A chat with the farmer and an encounter with a hare

Back on the same field (Field 4) as 2 weeks ago, this time for a random wander.

My random wanders aren’t always strictly random. Usually I choose a landmark across the field (a tree, a gate, the corner of the field, a sheep feeder) and work towards it, and when I get there I choose another distant landmark and so on and so forth so that I progressively criss-cross the field in various directions. It has the effect of conducting a good audit of what might be in the field without the tedium of doing a union-jack search.

Again, this field proved disappointing with very few signals in 3 hours and most of those were shotgun cartridges. I suppose I shouldn’t be surprised, given the proximity of the spinney which must surely once have been used for shooting.

The farmer was working nearby, cleaning out a ditch and culvert. I have only seen him occasionally in the more than 18 months I’ve been detecting on the farm so I wandered over for a chat and learned a few things.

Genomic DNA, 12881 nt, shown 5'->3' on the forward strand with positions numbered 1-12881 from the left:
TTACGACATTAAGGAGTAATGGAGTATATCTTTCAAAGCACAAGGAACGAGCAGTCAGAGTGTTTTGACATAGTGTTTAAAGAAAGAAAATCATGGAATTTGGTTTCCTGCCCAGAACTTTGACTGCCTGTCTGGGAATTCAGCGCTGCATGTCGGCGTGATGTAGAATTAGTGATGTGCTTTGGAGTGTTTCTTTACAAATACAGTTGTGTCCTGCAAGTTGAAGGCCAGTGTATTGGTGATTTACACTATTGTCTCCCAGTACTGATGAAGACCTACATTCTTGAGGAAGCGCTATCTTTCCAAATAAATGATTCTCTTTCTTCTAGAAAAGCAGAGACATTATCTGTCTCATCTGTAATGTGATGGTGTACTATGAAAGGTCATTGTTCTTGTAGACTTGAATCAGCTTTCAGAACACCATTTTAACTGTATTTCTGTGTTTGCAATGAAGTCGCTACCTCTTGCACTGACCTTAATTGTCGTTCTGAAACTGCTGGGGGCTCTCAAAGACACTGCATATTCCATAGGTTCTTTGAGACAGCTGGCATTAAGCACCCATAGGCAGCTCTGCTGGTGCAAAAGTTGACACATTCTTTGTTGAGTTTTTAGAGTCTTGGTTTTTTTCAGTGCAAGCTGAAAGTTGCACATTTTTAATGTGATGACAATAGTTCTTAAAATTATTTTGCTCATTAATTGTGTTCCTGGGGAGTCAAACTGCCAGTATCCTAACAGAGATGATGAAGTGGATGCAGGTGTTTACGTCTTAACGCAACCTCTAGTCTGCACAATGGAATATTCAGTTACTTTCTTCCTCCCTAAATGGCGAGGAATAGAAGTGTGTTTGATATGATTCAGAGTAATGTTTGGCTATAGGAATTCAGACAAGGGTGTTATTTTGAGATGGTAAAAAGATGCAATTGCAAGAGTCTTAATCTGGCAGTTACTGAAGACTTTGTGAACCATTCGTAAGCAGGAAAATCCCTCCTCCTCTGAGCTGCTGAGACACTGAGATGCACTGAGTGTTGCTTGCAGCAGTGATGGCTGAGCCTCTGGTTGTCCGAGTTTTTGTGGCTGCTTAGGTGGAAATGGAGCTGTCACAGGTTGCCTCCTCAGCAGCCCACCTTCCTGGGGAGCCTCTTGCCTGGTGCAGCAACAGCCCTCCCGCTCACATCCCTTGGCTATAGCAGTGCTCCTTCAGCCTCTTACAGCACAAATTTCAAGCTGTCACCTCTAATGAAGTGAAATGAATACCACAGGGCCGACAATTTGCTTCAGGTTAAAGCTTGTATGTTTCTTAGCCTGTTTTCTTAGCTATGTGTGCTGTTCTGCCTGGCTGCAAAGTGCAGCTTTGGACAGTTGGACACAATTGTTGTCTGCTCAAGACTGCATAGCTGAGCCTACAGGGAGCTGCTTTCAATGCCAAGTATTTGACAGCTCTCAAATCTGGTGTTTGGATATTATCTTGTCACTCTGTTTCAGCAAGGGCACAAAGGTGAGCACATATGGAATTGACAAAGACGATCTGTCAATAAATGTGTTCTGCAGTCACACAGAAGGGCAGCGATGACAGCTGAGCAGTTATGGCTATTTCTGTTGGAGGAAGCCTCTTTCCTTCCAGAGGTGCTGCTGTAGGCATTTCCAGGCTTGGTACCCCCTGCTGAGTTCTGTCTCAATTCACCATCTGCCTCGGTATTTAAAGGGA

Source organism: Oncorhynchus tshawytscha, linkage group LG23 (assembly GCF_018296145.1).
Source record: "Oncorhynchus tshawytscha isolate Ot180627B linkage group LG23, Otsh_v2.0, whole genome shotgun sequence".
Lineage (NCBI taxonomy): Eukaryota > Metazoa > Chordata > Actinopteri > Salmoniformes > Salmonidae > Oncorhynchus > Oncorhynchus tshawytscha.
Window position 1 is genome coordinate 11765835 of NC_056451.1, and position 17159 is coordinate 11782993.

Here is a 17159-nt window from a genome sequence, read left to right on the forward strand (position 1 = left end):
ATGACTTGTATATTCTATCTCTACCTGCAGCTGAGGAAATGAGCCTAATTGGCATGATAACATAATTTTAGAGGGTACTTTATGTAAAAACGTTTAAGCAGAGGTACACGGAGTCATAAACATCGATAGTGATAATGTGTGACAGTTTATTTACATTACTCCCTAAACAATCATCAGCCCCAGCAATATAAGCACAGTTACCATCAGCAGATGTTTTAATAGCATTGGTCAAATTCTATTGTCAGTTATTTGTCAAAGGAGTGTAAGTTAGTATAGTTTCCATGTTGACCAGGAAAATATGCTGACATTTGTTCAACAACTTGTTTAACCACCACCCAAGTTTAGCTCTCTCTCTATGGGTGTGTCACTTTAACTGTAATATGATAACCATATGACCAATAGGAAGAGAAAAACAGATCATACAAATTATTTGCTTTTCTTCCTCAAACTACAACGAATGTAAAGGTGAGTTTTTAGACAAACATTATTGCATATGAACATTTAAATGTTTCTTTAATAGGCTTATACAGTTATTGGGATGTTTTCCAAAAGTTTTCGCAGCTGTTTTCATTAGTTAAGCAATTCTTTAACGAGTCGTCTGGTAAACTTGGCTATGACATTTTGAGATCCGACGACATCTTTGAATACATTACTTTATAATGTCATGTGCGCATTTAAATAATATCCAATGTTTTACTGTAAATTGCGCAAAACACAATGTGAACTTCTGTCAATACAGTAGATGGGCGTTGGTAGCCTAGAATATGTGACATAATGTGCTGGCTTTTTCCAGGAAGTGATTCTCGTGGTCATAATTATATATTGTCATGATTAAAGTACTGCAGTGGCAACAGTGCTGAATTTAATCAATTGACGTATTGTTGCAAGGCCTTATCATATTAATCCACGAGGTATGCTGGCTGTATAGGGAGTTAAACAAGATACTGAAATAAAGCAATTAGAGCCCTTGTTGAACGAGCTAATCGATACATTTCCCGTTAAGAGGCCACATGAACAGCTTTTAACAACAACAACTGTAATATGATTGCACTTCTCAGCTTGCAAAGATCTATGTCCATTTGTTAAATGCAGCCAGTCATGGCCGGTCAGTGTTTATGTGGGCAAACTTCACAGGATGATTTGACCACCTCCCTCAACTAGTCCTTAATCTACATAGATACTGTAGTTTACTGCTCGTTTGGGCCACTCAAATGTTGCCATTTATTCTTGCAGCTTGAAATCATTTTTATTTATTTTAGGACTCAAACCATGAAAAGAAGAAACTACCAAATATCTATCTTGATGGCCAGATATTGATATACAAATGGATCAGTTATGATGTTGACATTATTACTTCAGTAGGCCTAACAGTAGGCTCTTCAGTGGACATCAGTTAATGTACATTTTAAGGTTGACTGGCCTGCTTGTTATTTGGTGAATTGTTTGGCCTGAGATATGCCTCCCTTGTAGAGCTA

• The other detectorist I’d spotted several weeks previously had started out on the farmer’s sister’s land adjacent but had apparently found nothing in the couple of sessions he’d spent on those 70 acres of pasture and had been allowed onto my farmer’s land as well to see if he could do any better. Apparently he hadn’t, which from my own experience seems all too believeable.
  • I had been under the impression that the farmer’s family had owned the land for more than 40 years and that it had been pasture when they bought it. In fact they bought it around 1980 and at that time it was under plough.

Gobsmack! If this land was being regularly ploughed until 30 years ago, why is so little coming up? If it had been under pasture since the year dot I could accept that finds had sunk below detector range but clearly this was not the case. So where the hell is everything?

While we were talking I spotted a hare at the far end of the field. Over the next few minutes it galloped along the edge of the spinney, then turned and headed straight for us, stopping about 20 feet away to stare at us. Then it hopped off, squeezed under the gate and hopped along the track towards the farm buildings. A fantastic moment as I’ve never been that close to a wild hare before. The highlight of the day in fact.

Finds: 1 Victorian penny (1876) and 1 iron buckle.

1876 pennyrectangularironbuckle

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